To enter God’s kingdom, people must accept it and believe in it with the implicit trust and faith of a little child. Mark 10:15 specifies, “ ‘Truly I say to you, whoever does not receive the kingdom of God like a child will not enter it at all’ ” (NASB). Parents would agree that when they give their little children presents, the children do not ask what they must do to receive the gifts. The children simply reach out their hands and take hold of the gift. Jesus yearns to see this same kind of eagerness and acceptance in the hearts of His listeners in their response to His message about the kingdom and to the kingdom itself. The Greek language seems to support this idea. The verb translated as “receive” in the verse above comes from the Greek word dechomai, which means “to take hold of something, to readily receive information and to regard it as true—to receive readily, to accept, to believe. To accept the presence of a person with friendliness—to welcome.”—Johannes P. Louw and Eugene Albert Nida, Greek-English Lexicon of the New Testament: Based on Semantic Domains (New York: United Bible Societies, 1989), pp. 220, 372, 453. In other words, Jesus tells His disciples, as well as the rest of His auditors, that if they want to enter the kingdom, they need to believe in the kingdom, they need to welcome the kingdom, and they need to take hold of the kingdom with the enthusiasm of a little child when he or she takes hold of a gift. In short, we can enter the kingdom if we accept the good news about it. When we believe the good news, we make the kingdom ours.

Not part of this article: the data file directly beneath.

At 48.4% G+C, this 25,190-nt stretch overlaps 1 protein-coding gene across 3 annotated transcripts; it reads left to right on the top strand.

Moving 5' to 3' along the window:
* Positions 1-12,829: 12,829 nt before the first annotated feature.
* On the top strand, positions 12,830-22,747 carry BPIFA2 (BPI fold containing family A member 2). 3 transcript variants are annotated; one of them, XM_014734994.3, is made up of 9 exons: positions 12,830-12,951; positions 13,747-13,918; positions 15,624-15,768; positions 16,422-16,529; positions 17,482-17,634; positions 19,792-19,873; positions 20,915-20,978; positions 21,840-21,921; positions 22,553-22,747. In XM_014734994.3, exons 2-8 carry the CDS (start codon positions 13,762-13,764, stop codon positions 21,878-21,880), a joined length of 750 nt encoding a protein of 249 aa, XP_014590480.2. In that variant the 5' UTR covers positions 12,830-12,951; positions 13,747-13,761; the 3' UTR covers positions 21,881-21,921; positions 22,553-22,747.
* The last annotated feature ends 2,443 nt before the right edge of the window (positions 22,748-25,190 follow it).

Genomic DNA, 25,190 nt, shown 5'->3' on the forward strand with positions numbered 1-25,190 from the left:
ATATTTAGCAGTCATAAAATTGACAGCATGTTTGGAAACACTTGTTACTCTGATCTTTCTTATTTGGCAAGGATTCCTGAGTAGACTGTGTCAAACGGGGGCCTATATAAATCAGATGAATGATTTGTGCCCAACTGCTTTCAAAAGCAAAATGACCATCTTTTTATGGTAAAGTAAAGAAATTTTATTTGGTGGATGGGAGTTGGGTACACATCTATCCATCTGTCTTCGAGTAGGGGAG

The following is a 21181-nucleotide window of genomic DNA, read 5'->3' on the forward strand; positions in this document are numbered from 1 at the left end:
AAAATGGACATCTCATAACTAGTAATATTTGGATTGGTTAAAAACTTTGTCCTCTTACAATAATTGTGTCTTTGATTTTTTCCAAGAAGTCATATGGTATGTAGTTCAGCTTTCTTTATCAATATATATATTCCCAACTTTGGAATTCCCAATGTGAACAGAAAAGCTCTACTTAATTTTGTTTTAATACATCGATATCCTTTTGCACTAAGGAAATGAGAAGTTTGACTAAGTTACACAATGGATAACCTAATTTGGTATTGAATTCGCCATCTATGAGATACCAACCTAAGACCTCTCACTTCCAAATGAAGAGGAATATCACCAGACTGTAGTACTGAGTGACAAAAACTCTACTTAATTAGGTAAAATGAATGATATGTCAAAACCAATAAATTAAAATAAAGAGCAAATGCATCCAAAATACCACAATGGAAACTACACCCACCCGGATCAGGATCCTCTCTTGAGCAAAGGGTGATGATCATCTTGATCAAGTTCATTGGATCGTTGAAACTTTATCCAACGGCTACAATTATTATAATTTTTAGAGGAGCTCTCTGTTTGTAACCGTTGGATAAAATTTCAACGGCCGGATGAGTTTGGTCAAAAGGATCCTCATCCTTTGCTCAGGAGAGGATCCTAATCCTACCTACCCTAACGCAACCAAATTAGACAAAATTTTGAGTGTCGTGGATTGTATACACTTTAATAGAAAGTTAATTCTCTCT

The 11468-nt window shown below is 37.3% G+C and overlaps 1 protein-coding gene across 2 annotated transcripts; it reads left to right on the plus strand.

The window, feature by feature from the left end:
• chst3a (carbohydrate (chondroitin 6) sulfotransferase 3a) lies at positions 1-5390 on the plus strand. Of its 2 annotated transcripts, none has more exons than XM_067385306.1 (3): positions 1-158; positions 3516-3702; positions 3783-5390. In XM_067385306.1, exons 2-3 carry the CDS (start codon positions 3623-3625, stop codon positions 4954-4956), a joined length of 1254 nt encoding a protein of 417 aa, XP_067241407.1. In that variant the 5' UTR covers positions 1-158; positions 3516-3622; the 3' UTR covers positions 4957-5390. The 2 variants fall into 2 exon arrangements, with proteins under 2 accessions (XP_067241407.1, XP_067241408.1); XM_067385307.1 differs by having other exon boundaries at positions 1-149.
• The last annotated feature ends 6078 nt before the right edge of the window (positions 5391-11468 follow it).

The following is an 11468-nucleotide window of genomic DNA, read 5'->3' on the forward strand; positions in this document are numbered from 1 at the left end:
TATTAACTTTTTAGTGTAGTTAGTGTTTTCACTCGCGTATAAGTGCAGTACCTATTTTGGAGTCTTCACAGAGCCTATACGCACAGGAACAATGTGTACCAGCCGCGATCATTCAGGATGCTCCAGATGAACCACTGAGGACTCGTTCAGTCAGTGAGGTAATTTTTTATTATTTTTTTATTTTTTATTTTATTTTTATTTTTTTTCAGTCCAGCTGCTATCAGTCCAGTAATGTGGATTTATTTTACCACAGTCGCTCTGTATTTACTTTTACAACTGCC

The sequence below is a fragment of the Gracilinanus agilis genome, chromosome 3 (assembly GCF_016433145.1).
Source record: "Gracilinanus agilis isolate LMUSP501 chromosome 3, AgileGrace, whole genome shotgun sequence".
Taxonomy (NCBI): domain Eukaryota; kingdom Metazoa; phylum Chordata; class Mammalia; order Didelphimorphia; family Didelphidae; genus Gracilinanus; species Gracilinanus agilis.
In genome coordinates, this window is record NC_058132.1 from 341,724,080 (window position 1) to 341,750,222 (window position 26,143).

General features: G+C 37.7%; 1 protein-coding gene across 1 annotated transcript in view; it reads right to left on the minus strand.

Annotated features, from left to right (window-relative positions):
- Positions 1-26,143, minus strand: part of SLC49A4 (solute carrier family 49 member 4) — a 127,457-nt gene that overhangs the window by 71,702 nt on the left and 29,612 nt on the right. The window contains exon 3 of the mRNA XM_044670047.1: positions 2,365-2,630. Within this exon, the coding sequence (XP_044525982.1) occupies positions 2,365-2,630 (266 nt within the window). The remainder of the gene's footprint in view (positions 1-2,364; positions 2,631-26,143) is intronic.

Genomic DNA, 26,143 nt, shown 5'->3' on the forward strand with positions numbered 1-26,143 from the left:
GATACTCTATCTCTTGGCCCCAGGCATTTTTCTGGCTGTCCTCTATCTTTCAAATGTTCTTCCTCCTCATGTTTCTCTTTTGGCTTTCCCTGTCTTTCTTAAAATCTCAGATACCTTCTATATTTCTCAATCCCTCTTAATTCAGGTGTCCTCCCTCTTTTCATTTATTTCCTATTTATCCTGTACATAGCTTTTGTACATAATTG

Christ Calls the Rich, as Well as the Poor, to Enter God’s Kingdom

The story about the rich young man follows immediately after Jesus pronounces His benediction upon the little children. The rich young man most likely was among the people in the crowd who witnessed Jesus take the children in His arms and bless them. Now Jesus speaks about how people may enter the kingdom of God. Perhaps the young man was moved by Jesus’ compassion toward the children and his question welled up from a heart melted in that moment by the Savior’s mercy. Drawn to Jesus, the young man asks, “ ‘What shall I do to inherit eternal life?’ ” (Mark 10:17, NASB). In this question, Mark connects two ideas: inheriting eternal life with the kingdom of God. In the sections that follow in chapter 10, Jesus presents two impediments that may prevent or hinder people from experiencing and entering the kingdom of God. From Jesus’ response, we learn that entering the kingdom is not complicated. At the same time, we must be aware of the challenges or pitfalls that may ensnare us on our journey toward the kingdom. The first snare involves our material possessions.